There are fears that a new idea to introduce a 'balanced migration' system into the country could cause serious problems in workplaces here in Kent, according to one of the county's MPs and a local immigration expert.
A cross-party group of MPs and peers, including former Archbishop of Canterbury Lord Carey, today announced their ideas on how to cut immigration.
Estimates show net immigration is at more than 190,000 a year - however, not all will stay permanently.
The group is calling for a drastic cut in those figures and wants only 20,000 non-EU economic migrants to be allowed to settle in the UK permanently per year.
Although Damian Green, shadow immigration minister and Ashford MP, agreed there should be a cap on the number of immigrants, he argued that the idea of 'balanced migration' - where the number of immigrants equals the number of people leaving the country - required more thought.
He said: "It may well be that there are periods where we want to attract the best and the brightest talent from around the world. You may want to give yourself a bit more flexibility than saying one in, one out.
"Highly qualified people can work all over the world these days and if we do not get enough of them in Britain we will start to fall behind.
"We do not want to do anything that makes Britain an unattractive destination for the very best people - there is a risk under the detailed proposals of the cross party group that this could happen."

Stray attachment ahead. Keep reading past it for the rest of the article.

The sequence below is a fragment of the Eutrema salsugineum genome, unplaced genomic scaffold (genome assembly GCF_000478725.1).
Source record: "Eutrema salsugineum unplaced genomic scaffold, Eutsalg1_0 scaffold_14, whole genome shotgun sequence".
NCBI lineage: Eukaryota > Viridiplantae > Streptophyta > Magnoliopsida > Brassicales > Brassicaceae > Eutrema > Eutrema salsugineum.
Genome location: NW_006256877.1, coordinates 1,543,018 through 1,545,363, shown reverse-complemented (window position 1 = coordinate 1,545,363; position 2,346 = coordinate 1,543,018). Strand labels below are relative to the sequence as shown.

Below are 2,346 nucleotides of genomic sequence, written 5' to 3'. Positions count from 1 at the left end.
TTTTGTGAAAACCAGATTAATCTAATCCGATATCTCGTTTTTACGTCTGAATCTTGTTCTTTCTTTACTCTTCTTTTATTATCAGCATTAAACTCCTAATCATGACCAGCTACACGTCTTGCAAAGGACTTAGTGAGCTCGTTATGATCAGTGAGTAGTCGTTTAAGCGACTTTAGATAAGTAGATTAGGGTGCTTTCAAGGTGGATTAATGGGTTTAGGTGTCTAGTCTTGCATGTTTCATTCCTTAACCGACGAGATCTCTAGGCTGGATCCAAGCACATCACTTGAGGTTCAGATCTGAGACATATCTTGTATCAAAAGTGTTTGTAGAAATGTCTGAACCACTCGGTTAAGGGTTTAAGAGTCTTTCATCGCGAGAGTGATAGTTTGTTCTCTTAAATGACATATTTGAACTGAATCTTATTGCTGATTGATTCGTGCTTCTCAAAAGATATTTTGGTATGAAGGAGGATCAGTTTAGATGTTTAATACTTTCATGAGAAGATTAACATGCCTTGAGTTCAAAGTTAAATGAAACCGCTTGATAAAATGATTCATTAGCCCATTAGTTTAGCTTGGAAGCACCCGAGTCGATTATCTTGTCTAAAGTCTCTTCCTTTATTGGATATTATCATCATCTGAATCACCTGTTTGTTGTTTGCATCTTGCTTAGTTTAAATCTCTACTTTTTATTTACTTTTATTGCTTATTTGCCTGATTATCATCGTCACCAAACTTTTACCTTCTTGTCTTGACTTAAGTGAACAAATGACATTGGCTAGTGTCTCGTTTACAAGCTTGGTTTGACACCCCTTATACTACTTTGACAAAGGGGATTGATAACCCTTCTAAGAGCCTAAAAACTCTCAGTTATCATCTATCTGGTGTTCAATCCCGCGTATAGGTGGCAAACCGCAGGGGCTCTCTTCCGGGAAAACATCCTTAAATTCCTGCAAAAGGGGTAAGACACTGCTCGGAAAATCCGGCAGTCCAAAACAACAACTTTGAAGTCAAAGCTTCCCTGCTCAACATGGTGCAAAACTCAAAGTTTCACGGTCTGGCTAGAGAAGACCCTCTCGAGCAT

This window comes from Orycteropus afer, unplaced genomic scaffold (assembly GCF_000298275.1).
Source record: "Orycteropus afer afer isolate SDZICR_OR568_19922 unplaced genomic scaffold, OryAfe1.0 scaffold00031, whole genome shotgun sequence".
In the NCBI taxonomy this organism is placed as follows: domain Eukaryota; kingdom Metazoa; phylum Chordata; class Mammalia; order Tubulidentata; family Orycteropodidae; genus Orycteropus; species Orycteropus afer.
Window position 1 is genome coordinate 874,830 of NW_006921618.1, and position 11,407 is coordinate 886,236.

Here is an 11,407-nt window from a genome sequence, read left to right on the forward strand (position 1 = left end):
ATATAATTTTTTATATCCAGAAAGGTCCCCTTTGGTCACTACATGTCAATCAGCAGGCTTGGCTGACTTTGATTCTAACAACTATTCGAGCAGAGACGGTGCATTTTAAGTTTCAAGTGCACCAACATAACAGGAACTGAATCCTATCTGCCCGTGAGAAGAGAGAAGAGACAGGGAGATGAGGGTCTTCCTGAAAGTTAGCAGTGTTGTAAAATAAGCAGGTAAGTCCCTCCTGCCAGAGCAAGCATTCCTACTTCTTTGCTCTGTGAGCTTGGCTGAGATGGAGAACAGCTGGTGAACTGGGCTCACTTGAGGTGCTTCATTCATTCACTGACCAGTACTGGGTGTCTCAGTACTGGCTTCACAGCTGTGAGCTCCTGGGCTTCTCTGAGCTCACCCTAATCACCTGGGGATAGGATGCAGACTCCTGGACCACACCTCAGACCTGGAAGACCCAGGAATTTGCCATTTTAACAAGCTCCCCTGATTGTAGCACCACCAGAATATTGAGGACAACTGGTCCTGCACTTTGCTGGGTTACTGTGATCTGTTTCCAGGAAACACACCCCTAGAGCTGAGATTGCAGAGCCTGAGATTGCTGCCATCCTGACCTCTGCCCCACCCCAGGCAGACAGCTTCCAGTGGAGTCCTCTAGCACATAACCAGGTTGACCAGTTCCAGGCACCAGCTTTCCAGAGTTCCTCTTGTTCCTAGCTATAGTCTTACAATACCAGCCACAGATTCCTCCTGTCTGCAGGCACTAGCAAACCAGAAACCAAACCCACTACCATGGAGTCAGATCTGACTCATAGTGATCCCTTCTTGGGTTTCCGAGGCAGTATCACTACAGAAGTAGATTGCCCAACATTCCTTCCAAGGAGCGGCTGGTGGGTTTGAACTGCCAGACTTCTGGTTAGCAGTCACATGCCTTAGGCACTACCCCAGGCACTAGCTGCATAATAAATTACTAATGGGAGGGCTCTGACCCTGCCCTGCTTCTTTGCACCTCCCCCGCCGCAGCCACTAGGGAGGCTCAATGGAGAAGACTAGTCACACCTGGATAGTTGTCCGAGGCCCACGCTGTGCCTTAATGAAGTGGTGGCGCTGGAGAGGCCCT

Migrant Helpline, based in Dover, sees between 500 and 1,000 immigrants each year and offers around 2,000 courses annually on how they can access work and training.
Deputy chief executive, Roy Millard, said we are facing a skills shortage here in Kent and immigrants can fill those gaps, however, like Mr Green, he has concerns over 'balanced migration'.
"Something which acknowledges that people do want to come and do want to work and pay their way and be part of a society has to be better than closing down the argument in terms of just pure numbers in, pure numbers out and in the meantime we can lose those skills and benefits right here in our county."
One area in Kent which could be hit by this is fruit picking, thousands of people come to the county in the summer to work. If farmers can not get the workforce they require inside the European Union they could be forced to look further afield. If this idea is taken up it could cause even more problems for the county’s farmers.
They are already seeing fruit rotting on trees due to new limits on the number of students allowed to work in the UK.
Mr Green told KentOnline: "I advocate an alternative policy. There should be an explicit annual limit, which would be much less than the immigration we have seen in recent years - but that would change from year-to-year to meet the economic conditions of the day."